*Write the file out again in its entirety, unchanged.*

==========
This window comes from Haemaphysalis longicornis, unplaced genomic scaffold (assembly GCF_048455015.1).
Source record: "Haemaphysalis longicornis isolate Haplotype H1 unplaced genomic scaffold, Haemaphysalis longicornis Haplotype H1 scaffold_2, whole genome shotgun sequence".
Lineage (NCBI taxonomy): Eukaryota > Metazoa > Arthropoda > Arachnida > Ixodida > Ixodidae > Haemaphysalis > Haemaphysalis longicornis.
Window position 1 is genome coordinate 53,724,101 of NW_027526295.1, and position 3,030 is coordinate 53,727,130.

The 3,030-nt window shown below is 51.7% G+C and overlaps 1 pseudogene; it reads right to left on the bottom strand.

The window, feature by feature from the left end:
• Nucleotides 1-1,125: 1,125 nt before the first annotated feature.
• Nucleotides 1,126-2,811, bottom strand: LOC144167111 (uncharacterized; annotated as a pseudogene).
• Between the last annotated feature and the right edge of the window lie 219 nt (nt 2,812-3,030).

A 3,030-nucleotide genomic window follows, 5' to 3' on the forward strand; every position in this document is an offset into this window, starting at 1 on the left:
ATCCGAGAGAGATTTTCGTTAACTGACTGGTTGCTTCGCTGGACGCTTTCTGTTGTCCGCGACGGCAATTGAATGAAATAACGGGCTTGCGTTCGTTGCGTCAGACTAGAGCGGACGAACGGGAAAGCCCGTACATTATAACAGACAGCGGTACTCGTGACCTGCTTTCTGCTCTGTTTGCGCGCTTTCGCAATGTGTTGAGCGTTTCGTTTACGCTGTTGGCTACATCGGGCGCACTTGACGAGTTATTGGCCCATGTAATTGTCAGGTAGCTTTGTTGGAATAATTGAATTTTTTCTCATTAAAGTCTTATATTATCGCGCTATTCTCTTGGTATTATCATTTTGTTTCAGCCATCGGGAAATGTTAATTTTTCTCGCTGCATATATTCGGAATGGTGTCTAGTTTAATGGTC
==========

This window comes from Haemaphysalis longicornis, unplaced genomic scaffold (assembly GCF_048455015.1).
Source record: "Haemaphysalis longicornis isolate Haplotype H1 unplaced genomic scaffold, Haemaphysalis longicornis Haplotype H1 scaffold_2, whole genome shotgun sequence".
Lineage (NCBI taxonomy): Eukaryota > Metazoa > Arthropoda > Arachnida > Ixodida > Ixodidae > Haemaphysalis > Haemaphysalis longicornis.
Window position 1 is genome coordinate 53,724,101 of NW_027526295.1, and position 3,030 is coordinate 53,727,130.

The 3,030-nt window shown below is 51.7% G+C and overlaps 1 pseudogene; it reads right to left on the bottom strand.

The window, feature by feature from the left end:
• Nucleotides 1-1,125: 1,125 nt before the first annotated feature.
• Nucleotides 1,126-2,811, bottom strand: LOC144167111 (uncharacterized; annotated as a pseudogene).
• Between the last annotated feature and the right edge of the window lie 219 nt (nt 2,812-3,030).

A 3,030-nucleotide genomic window follows, 5' to 3' on the forward strand; every position in this document is an offset into this window, starting at 1 on the left:
ATCCGAGAGAGATTTTCGTTAACTGACTGGTTGCTTCGCTGGACGCTTTCTGTTGTCCGCGACGGCAATTGAATGAAATAACGGGCTTGCGTTCGTTGCGTCAGACTAGAGCGGACGAACGGGAAAGCCCGTACATTATAACAGACAGCGGTACTCGTGACCTGCTTTCTGCTCTGTTTGCGCGCTTTCGCAATGTGTTGAGCGTTTCGTTTACGCTGTTGGCTACATCGGGCGCACTTGACGAGTTATTGGCCCATGTAATTGTCAGGTAGCTTTGTTGGAATAATTGAATTTTTTCTCATTAAAGTCTTATATTATCGCGCTATTCTCTTGGTATTATCATTTTGTTTCAGCCATCGGGAAATGTTAATTTTTCTCGCTGCATATATTCGGAATGGTGTCTAGTTTAATGGTC